Theodore Bergtrom, Distinguished Fellow 2015

Theodore C. (Ted) Bergstrom’s career is noteworthy for the breadth, depth, and originality of his many contributions, and for the often breathtaking clarity with which he reconstructs his insights in the minds of his readers. Ted Bergstrom is a scholar’s scholar, and a teacher’s teacher.

Bergstrom’s originality is evident in his simple but powerful observation that if local public goods are also normal goods, then one can fairly assume the marginal rate of substitution of the median voter is also that of the person with the median income. Using median characteristics across localities, one can estimate the demand function for local public expenditures (1973 AER, 1983 Econometrica) and test its efficiency (1988 JPubE).

That externalities can be regulated with tradable pollution permits was Bergstrom’s original insight (1976 JPubE), an idea that has now become a reality. The efficiency of this depends on how preferences are aggregated, such as by majority voting.  This led Bergstrom to also provide the first true characterization of conditions that are sufficient for majority voting to lead to Pareto efficient policy (1979, Scan.J.Econ). This question is made simpler still if the Pareto efficient allocations are independent of the allocation of wealth. Bergstrom shows that a necessary and sufficient condition for this is that preferences display a particularly extreme form of transferrable utility (Econometrica 1983). This discovery provided an important benchmark commonly used by theorists of Public Economics to this day.

In a tremendously influential paper, Bergstrom turns from publicly provided to privately provided public goods. On the Private Provision of Public Goods (1986 JPubE) showed in stark simplicity and elegance how the equilibrium in such economies is independent of the distribution of income and how this result is changed when non-contributors are considered. This work is credited for launching a vigorous and important new literature on private contributions.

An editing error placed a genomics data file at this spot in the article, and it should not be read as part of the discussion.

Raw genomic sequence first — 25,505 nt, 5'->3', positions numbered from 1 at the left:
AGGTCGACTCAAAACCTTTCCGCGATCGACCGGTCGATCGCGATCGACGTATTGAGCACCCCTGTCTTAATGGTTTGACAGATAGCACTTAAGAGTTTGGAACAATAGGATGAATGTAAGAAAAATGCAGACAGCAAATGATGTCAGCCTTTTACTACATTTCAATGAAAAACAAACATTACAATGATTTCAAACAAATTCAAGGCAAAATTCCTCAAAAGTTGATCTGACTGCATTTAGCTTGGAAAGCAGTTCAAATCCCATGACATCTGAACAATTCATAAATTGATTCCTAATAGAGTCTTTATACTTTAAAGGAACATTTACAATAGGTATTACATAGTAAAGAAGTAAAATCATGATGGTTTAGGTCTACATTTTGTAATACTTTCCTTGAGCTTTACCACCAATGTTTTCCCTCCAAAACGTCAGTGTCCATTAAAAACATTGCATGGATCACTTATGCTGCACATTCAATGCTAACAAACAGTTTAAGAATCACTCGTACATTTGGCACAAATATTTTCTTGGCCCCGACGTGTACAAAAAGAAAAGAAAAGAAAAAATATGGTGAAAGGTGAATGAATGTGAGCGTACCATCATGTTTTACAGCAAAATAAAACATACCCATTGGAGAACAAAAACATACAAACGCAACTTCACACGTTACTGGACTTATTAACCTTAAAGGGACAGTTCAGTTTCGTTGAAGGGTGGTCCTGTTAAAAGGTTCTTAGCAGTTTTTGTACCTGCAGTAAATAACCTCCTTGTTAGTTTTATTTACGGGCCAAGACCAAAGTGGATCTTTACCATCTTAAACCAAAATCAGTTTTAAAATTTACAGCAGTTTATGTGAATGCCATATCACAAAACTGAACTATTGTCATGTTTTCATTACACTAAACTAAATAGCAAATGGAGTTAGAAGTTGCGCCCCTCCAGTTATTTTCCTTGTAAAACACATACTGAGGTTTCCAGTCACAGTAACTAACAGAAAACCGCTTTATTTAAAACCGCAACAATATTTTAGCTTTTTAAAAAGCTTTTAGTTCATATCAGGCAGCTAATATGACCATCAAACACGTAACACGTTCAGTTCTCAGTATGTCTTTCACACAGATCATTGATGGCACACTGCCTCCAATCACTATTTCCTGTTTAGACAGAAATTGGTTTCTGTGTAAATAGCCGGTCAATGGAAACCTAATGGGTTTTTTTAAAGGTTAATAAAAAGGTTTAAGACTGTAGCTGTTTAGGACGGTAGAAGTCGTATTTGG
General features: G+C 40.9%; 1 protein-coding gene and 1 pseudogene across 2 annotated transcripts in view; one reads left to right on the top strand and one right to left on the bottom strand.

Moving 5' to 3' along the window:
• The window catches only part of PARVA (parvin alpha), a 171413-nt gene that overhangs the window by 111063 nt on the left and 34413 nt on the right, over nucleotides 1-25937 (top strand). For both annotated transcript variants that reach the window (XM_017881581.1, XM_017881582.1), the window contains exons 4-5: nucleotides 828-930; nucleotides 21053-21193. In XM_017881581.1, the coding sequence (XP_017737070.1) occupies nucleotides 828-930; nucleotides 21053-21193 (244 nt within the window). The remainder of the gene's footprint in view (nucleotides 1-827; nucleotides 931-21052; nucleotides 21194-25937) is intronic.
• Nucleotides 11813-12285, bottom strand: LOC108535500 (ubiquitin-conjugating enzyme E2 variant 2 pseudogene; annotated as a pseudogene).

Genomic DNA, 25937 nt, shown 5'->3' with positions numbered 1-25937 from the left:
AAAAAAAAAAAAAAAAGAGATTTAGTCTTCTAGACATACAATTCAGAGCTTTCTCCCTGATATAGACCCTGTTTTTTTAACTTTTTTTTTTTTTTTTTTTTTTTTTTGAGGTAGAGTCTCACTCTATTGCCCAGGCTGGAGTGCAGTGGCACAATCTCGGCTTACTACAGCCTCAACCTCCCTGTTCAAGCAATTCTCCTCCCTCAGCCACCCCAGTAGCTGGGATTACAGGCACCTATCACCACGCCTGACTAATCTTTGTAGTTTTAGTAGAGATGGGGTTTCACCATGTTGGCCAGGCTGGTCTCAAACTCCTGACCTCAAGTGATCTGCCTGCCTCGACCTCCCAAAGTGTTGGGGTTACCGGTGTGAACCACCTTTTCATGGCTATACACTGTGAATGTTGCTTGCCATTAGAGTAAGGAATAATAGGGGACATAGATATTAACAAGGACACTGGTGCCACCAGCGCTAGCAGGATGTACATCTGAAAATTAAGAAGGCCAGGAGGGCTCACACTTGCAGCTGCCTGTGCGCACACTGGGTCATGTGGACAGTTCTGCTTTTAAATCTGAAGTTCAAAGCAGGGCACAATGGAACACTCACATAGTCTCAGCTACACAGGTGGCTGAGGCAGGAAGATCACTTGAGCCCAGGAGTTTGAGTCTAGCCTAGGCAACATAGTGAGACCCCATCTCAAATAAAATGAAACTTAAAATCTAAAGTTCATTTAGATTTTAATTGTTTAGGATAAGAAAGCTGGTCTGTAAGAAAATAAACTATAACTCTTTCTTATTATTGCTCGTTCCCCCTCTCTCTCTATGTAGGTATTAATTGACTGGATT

Never far from Ted Bergstrom’s heart is the topic of benevolence. He has written on general equilibrium in the presence of “non-malevolent” consumers, systems of benevolent utility functions, the opportunity cost of virtue, and on cost-benefit analysis in a benevolent society. He taught us that individuals are better off subsidizing the virtue of others (1989 J. Econ. Pers.) and that efficiently providing public goods in the presence of benevolence is not a simple act of adding personal plus altruistic utility and weighing it against social cost (2006 AER).

Bergstrom’s expertise also extends to the economics of the family, the game theory of evolution, the economics of academic publishing, and the unique incentives of tissue donations. Bergstrom has taught us to think more rigorously about the Rotten Kid Theorem, developed an economic model of courtship, shown that evolution shapes ethical rules for siblings, explained how benevolent preferences can be sustained by natural selection, and published influential surveys on the family (e.g. 1996 JEL).

Ted Bergstrom holds the Cherie and Aaron Raznick Chair in Economics at the University of California, Santa Barbara. He earned his PhD from Stanford University in 1967, and is a Fellow of the Econometric Society.